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A Loss of Trust

It is so very hard to imagine that this article from Marketing Options was written 7 years ago. It is so relevant today. The world may have changed but the search for trust amongst the reinsurer insurer relationship continues. Reinsurance has become a commodity and culminates in far more extensive treaty arrangements. Yet each party must fundamentally trust the other for success long term.

Adding to the comments of 1997 must include the rip offs of trust by large corporations who are now before the courts where judgment is sought for what I like to call a misuse of trust. Liability insurance has sky rocketed to help bail out the poor insurers who dominate that market. The more prices go up the more the average consumer seems inclined to get the money back! The dubious claim becomes a game for some. An expensive game for all who end up paying. That is you and I.

Happily I am glad to report that as the number of people I have met grows so does the number I trust for their honesty and especially their forthrightness. In the day s of the dealmaker the pressure to forego forthrightness mounds and many succumb. In the end there are still fewer people than the number of digits that I possess who I no longer completely trust and it is usually the lack of forthrightness that does it.

Ross A. Morton


Marketing Options

April 1997

Looking back at 27 years in the insurance business, I feel fortunate that it has been predominantly packed with lessons in trust. Trust extended. Trust rewarded. Trust rarely abused. If the latter did occur the person was often banished to some menial tasks or even another trade.

As a paper boy, I was entrusted numerous times to “come back later” with the change for a significantly large denomination like a $5 bill. I was so worried about this responsibility; it often seemed I was back on their doorstep with the correct changed before they closed the door.

When I entered the world of insurance, I quickly realized that customers put this faith, and even more, in the trust they showed their broker. The largess of the insurance proceeds, whether life or disability, depends on the intermediary who understands the customer and culminates that understanding in contracts for future performance of considerable financial proportions. Having been involved with numerous family deaths over the past three years, it has been heartening to work in an industry that has expediently delivered on contracts bought 35 years ago.

Six months out of university, I found myself working in reinsurance where the gentlemen who led the industry taught trust before all else. The handshake meant more than the written word and a commitment verbally conveyed was sacrosanct. An early claim that needed paying even before full treaty wording could be etched unto paper was all this neophyte needed to witness to appreciate the trust in a handshake. I saw trust further demonstrated by reinsurers who frequently accepted the rules of a ceding company’s underwriting department – rules often not written, for if the rules were not written, an agent could not challenge them, nor management manage them.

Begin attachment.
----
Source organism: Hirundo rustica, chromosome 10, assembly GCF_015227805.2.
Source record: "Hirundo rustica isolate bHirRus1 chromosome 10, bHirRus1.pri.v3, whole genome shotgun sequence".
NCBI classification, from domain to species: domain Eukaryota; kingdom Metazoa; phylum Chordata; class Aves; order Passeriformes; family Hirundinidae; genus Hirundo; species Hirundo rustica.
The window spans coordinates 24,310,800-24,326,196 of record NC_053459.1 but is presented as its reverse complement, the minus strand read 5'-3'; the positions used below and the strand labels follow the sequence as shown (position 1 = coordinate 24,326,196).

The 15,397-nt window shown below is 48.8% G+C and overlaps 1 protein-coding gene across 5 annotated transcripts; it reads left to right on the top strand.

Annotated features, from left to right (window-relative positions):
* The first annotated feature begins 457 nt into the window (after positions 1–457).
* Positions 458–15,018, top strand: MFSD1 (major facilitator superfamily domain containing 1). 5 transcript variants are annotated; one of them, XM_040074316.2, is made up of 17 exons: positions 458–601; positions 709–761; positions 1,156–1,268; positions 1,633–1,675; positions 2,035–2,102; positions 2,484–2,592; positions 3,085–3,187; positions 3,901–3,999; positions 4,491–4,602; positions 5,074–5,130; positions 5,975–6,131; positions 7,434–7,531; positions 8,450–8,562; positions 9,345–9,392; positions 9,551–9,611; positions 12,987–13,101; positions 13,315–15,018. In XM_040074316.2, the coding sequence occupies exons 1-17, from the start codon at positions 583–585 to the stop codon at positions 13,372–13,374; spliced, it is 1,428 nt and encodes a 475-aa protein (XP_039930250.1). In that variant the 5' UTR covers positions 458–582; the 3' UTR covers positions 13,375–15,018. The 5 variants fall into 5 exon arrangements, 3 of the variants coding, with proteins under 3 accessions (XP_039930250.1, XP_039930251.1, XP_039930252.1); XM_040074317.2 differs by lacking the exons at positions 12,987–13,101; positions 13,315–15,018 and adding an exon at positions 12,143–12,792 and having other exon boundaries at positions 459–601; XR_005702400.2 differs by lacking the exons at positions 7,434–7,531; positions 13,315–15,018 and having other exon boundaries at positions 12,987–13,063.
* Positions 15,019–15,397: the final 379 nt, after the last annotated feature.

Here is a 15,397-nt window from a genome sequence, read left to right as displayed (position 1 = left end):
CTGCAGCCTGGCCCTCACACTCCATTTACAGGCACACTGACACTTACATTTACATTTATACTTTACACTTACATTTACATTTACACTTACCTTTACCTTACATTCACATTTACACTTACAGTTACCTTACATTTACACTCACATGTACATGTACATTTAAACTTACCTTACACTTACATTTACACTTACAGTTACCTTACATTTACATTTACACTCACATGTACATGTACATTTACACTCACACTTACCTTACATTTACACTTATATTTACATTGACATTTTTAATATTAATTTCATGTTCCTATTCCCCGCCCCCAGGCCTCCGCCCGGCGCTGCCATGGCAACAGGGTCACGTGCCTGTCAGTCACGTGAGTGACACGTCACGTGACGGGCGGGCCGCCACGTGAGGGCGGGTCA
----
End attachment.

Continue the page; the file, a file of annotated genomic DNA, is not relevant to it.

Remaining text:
Reinsurers put a lot of faith in the company to sell the product to the agreed upon market, to obtain the assumed spread of risk, to manage the underwriting process to achieve mortality assumptions, to do everything possible to insure persistency (although term 100 brought out new meanings to managing persistency!) and to pay only the legitimate claims.

I only recollect one company who abused all of the foregoing. That California company of the 1970’s made better use of the telephone book to gather lists of names for the reinsurer than any other company on record. (This west coast company was the inventor of telemarketing without the expense of any telephone charges or commissions paid.)

This abuse of numerous reinsurers’ trust ran rampant until excessive greed caused the failure of one of the insurance industry’s greatest scams. I always felt blessed that the M&G Re, my company of origin, was not licensed in California at the time or I, and the band of M&G Re leaders, may have shared the other’s fate – massive reinsurance allowances paid on bogus business, which produced no corresponding premiums! In addition the claims for fictitious deaths swelled the transfer of cash from reinsurer to insurer.